The New York Jets and Atlanta Falcons had also shown interest in Schaub and his decision was expected to come this week. The 2004 third-round pick out of the University of Virginia began his career in Atlanta.

After spending seven years in Houston with Gary Kubiak, Schaub is familiar with the Ravens’ current version of the West Coast offense that will be overseen by new offensive coordinator Marc Trestman.

Schaub is coming off his lone season in Oakland in which he was beaten out by rookie Derek Carr and released earlier this month. Appearing in 11 games, Schaub attempted only 10 passes, completing five for 57 yards and throwing two interceptions. In his final year with the Texans in 2013, Schaub posted a 73.0 passer rating and threw 14 interceptions before he was benched.

The two-time Pro Bowl quarterback has a career 89.5 passer rating with 130 touchdown passes, but his struggles and elbow issues over the last couple seasons make you wonder how much he has left in tank as even a backup option.

Cost was considered a big question with Schaub as the organization hadn’t invested much in its backup quarterback position in recent years. The Ravens had just over $8 million in salary cap space, but they also invested a sixth-round pick in quarterback Keith Wenning last season before he spent the entire year on the practice squad.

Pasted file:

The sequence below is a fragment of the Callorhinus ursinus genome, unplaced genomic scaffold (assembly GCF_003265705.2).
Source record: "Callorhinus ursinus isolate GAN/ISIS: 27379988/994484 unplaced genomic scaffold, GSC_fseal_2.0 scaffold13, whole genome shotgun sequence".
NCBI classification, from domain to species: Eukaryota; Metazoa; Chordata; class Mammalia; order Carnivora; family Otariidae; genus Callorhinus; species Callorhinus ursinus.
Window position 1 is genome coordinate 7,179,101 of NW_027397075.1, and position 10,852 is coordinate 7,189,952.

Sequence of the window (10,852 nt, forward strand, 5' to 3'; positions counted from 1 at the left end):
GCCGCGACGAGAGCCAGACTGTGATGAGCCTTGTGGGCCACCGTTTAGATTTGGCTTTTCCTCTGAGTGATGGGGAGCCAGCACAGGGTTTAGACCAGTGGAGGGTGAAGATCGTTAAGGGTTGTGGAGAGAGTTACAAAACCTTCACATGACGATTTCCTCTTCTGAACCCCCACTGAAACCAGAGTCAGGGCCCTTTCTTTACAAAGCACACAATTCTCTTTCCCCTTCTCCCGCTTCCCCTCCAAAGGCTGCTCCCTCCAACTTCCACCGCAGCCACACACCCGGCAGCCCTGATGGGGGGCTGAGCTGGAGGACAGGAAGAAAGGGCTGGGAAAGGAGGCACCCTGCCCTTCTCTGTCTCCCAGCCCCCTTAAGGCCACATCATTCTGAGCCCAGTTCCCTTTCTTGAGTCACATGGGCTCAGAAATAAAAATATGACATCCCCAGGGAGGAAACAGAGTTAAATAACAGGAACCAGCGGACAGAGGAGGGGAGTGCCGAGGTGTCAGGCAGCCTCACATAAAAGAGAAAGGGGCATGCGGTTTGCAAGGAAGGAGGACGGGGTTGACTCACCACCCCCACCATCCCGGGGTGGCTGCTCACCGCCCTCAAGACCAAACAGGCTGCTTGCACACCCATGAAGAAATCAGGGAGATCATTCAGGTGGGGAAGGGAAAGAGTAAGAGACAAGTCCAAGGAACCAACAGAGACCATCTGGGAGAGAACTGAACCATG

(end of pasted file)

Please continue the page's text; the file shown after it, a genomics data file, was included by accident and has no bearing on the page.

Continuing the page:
After serving as Flacco’s backup for the last four years, Taylor signed a three-year, $3.35 million deal with the Buffalo Bills earlier this month.

 

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The Five Plays That Determined The Game: Ravens/Texans

Posted on 24 September 2013 by Glenn Clark

Following every Baltimore Ravens game this season, Ryan Chell and I will take to the airwaves Tuesdays on “The Reality Check” on AM1570 WNST.net with a segment known as “The Five Plays That Determined The Game.”

It’s a simple concept. We’ll select five plays from each game that determined the outcome. These five plays will best represent why the Ravens won or lost each game.

This will be our final analysis of the previous game before switching gears towards the next game on the schedule.